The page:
In the summer of 1938, Sakai was assigned to the 12th Kokutai (air group), flying Mitsubishi A5M fighters from Formosa (now Taiwan). The trim little fixed-gear monoplanes, later codenamed “Claude” by the Allies, were delightful to fly, and Sakai made his mark in them. On October 5, his flight was intercepted by Chinese-flown, Soviet-built Polikarpov I-16s near Hankow. In the ensuing air battle, Sakai broke formation, flamed an I-16 and was nearly downed himself. His flight leader was not pleased; the lieutenant did all the talking while Sakai did all the listening.

A year later Sakai was wounded in a Chinese bombing raid and returned to Japan for treatment. However, by 1941 he was well established as a petty officer, flying A6M2 Zeros with the Tainan Koku­tai, still based on Formosa. He came to know the legendary fighter intimately, logging some 1,500 hours in the type.

Sakai and 43 other pilots of the Tainan Kokutai made aviation history on December 8, 1941, taking off from Formosa and flying 1,100 miles round trip to Clark Field in the Philippines—at the time the longest fighter mission ever attempted. After peeling off from the Mitsubishi G4M1 “Betty” bombers they had escorted, the Zeros attacked targets of opportunity. Sakai claimed a P-40 War­hawk shot down and two B-17s strafed on the ground.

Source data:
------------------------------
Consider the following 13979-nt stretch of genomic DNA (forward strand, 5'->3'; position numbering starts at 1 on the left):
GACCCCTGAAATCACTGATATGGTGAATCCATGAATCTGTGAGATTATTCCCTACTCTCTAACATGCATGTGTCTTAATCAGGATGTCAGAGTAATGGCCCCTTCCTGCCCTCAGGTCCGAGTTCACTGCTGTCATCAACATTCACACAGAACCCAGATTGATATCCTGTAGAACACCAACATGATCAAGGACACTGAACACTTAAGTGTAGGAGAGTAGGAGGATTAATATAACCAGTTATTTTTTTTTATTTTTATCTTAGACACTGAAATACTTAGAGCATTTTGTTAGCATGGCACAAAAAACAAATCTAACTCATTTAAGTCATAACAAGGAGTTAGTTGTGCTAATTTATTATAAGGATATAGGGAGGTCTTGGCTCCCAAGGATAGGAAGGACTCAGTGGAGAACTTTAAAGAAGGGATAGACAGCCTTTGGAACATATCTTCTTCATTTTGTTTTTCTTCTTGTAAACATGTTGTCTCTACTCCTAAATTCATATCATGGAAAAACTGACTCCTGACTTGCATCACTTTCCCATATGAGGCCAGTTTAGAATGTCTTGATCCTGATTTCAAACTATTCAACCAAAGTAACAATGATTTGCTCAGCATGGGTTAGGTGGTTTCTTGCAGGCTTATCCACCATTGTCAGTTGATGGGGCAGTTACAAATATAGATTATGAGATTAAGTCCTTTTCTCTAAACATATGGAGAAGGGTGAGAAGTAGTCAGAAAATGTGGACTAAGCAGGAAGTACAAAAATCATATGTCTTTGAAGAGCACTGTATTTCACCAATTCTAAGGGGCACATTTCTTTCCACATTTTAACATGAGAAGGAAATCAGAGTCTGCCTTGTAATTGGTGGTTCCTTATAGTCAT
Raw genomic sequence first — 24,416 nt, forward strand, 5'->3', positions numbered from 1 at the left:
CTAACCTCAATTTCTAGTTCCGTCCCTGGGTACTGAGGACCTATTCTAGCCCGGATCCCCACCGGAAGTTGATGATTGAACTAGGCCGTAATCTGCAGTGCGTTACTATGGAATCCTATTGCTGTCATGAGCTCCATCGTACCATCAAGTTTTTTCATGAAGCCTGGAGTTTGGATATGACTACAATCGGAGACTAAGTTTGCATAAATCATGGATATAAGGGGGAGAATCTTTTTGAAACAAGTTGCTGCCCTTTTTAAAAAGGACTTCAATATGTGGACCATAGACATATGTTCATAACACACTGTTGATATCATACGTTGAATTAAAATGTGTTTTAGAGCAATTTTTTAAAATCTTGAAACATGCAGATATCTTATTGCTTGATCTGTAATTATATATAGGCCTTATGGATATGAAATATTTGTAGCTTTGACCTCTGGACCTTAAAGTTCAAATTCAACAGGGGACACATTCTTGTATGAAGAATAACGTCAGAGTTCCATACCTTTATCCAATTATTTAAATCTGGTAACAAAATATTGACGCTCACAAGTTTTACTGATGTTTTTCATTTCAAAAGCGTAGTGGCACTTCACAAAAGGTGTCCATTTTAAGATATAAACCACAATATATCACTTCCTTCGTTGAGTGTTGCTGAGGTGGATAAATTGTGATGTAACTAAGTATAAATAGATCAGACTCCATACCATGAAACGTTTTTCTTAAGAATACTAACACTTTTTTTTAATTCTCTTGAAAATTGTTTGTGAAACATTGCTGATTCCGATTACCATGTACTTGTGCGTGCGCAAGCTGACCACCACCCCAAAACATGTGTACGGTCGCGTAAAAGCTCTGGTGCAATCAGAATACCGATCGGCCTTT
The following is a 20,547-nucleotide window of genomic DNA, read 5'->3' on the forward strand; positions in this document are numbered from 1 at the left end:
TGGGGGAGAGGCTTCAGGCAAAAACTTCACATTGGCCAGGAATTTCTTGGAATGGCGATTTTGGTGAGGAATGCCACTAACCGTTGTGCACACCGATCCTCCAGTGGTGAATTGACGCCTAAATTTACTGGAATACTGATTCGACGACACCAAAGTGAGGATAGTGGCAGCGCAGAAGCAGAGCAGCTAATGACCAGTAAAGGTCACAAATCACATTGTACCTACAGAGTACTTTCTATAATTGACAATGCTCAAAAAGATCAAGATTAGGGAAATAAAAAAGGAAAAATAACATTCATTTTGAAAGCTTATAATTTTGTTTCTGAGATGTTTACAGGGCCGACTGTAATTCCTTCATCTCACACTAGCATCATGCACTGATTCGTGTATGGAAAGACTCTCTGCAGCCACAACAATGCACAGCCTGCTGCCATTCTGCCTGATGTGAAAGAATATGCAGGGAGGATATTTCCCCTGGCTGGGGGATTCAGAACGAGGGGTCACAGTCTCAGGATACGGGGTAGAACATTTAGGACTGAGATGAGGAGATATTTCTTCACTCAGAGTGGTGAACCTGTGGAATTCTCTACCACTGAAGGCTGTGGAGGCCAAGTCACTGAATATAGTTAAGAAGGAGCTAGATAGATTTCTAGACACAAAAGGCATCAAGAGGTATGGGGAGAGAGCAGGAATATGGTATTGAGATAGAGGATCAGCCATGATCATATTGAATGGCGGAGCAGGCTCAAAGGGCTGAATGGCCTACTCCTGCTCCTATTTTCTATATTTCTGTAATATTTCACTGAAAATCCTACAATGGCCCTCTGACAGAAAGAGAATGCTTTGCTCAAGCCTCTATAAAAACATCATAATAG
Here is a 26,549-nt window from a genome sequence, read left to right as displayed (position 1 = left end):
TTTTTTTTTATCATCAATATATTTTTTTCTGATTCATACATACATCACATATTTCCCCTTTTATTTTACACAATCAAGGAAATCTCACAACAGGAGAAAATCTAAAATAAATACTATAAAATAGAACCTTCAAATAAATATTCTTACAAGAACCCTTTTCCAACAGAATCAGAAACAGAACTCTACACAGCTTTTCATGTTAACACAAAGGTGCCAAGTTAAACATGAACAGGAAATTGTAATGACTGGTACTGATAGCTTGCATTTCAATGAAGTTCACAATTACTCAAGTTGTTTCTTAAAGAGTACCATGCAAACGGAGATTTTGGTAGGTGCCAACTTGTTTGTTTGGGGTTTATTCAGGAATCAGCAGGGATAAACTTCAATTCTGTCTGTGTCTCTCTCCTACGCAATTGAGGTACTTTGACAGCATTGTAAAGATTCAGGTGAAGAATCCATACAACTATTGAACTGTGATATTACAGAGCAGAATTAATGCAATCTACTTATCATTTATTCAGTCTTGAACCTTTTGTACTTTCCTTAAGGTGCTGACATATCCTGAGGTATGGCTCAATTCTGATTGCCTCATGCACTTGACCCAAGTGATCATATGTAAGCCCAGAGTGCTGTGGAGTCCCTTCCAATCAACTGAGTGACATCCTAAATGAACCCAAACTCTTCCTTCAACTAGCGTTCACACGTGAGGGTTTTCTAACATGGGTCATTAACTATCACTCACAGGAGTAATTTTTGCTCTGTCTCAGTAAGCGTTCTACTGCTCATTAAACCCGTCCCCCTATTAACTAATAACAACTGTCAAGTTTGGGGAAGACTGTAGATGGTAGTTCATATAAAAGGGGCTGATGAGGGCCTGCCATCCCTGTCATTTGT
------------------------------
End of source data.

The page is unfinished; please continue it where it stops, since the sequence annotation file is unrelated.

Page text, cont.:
The record-setting missions required extreme fuel economy, and Sakai was proud of his reputation as a gas miser. In remaining airborne for 10 hours or more he explained, “I personally established the record low consumption of less than 17 gallons per hour; on average our pilots reduced their consumption from 35 gallons per hour to only 18.

“To conserve fuel we cruised at only 115 knots at 12,000 feet. We lowered propeller revolutions to only 1,700 to 1,850 rpm, and throttled the air control valve to its leanest mixture. This furnished the absolute minimum of power and speed, and we hung on the fringe of losing engine power at any time and stalling.”